The book Catcher In The Rye Holden Caulfield is a 17 year old boy who wants to be mature and not be treated as a child. Throughout the book he tries to build relationships or has build relationships but those relationships does not last because he think that those people are phony. Those people include Sunny the prostitute, Sally Hayes his ex-girlfriend, and even his own brother D.B.
In The Catcher in the Rye, the author J.D. Salinger, introduces the protagonist; Holden Caulfield. Holden feels the sense that he cannot choose between the two worlds. For example, he makes it seem as both of them are complete opposites from each other. In the book, Holden wants to keep his innocence, but he also wants to grow up and toss that innocence away. He still keeps his childhood personality by constantly obsessing over things that shouldn’t matter. In The Catcher in the Rye, Holden demonstrates the struggle of transitioning between childhood and adulthood by revealing his hassle to grow up.
Physicist Albert Einstein once said, “Common sense is the collection of prejudices acquired by age eighteen”. He means that you didn’t just randomly become so judgmental one day. You acquired all of the common sense that you have now based on where you grew up, and the influences that were around you. You were taught to automatically judge people and assume things based on appearance, skin color, and rumors. Judgement is always prevalent in society in many ways; no matter what you try to do, people will always make assumptions and judge you.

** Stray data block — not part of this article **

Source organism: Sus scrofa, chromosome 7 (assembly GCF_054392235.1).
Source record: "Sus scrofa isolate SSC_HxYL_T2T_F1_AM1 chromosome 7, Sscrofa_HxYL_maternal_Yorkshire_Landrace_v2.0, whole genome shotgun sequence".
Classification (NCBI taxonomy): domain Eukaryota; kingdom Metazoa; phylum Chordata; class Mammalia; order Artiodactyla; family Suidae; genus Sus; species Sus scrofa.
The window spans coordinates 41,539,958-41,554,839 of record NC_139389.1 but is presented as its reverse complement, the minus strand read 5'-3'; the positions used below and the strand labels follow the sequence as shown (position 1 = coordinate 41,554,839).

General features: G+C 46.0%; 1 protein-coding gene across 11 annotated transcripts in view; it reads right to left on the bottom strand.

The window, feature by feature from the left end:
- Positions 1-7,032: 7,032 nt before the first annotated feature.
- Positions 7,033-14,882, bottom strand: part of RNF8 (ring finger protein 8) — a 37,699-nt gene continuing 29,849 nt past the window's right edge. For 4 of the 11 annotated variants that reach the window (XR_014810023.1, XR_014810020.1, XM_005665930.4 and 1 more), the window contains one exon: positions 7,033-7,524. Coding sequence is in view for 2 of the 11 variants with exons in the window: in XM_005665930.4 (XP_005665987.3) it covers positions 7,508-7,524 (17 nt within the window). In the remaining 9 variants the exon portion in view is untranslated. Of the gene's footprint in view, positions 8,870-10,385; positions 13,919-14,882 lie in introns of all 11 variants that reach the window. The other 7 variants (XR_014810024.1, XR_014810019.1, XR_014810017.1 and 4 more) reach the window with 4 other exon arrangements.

To Kill A Mockingbird by Harper Lee is the story of a small town named Maycomb Located in Alabama, highlighting the adventures of the finch children and many other people in the small town. The people in this town are very judgemental and of each other and it often leads to people being labeled with stereotypes and people think they know everything about that person however that is not reality. It is not possible to know the reality of a person 's life by placing a stereotype without seeing it through their own eyes and experiencing the things they experience. This happens often throughout the story with many people in the town. People are labeled as many things such a “monster” a “nigger” and many other things that seem to put them in their
In The Catcher in the Rye by J.D. Salinger, Holden Caulfield is a peculiar character portrayed as a skeptic living in “a world of phonies” in circa 1950. These personality traits can be seen through his doubts of society as well as his way of thinking and acting toward others. He also demonstrates a lack of responsibility adding to his role as a slacker. Holden flunks out of school repeatedly and has no desire to confront his parents. He mopes around the city for days, delaying the inevitable punishments he’s sure to get. Holden Caulfield is an irresponsible character and this can be proven time and again through his thoughts and actions toward himself and others.